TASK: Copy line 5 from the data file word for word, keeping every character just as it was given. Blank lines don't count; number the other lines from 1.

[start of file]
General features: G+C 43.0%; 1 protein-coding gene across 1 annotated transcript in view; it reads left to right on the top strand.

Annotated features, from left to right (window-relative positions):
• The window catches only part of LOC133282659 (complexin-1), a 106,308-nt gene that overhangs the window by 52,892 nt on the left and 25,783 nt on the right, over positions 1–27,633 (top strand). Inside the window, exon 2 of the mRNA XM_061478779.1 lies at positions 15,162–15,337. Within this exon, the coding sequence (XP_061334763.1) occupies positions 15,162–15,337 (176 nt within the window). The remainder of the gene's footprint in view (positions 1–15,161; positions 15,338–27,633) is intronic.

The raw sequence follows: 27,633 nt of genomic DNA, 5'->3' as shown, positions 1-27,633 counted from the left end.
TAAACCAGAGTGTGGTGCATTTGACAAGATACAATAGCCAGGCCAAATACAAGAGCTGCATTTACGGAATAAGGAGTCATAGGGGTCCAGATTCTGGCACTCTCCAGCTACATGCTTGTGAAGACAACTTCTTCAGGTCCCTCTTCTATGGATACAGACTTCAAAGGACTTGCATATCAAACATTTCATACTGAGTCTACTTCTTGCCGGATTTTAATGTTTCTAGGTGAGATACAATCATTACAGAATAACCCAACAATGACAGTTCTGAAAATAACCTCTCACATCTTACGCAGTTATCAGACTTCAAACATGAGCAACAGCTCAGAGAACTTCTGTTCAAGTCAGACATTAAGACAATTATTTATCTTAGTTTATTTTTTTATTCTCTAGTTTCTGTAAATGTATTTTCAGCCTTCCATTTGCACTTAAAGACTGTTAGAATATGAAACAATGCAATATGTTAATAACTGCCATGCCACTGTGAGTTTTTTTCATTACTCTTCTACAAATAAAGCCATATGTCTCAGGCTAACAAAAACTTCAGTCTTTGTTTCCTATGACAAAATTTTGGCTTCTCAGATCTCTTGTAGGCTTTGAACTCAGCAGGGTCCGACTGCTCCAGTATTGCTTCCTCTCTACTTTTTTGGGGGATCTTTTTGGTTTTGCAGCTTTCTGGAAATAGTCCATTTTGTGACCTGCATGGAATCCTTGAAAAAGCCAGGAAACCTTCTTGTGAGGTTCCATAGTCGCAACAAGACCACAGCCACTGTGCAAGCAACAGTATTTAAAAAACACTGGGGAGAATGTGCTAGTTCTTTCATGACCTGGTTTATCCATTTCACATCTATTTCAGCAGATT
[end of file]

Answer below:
TAAACCAGAGTGTGGTGCATTTGACAAGATACAATAGCCAGGCCAAATACAAGAGCTGCATTTACGGAATAAGGAGTCATAGGGGTCCAGATTCTGGCACTCTCCAGCTACATGCTTGTGAAGACAACTTCTTCAGGTCCCTCTTCTATGGATACAGACTTCAAAGGACTTGCATATCAAACATTTCATACTGAGTCTACTTCTTGCCGGATTTTAATGTTTCTAGGTGAGATACAATCATTACAGAATAACCCAACAATGACAGTTCTGAAAATAACCTCTCACATCTTACGCAGTTATCAGACTTCAAACATGAGCAACAGCTCAGAGAACTTCTGTTCAAGTCAGACATTAAGACAATTATTTATCTTAGTTTATTTTTTTATTCTCTAGTTTCTGTAAATGTATTTTCAGCCTTCCATTTGCACTTAAAGACTGTTAGAATATGAAACAATGCAATATGTTAATAACTGCCATGCCACTGTGAGTTTTTTTCATTACTCTTCTACAAATAAAGCCATATGTCTCAGGCTAACAAAAACTTCAGTCTTTGTTTCCTATGACAAAATTTTGGCTTCTCAGATCTCTTGTAGGCTTTGAACTCAGCAGGGTCCGACTGCTCCAGTATTGCTTCCTCTCTACTTTTTTGGGGGATCTTTTTGGTTTTGCAGCTTTCTGGAAATAGTCCATTTTGTGACCTGCATGGAATCCTTGAAAAAGCCAGGAAACCTTCTTGTGAGGTTCCATAGTCGCAACAAGACCACAGCCACTGTGCAAGCAACAGTATTTAAAAAACACTGGGGAGAATGTGCTAGTTCTTTCATGACCTGGTTTATCCATTTCACATCTATTTCAGCAGATT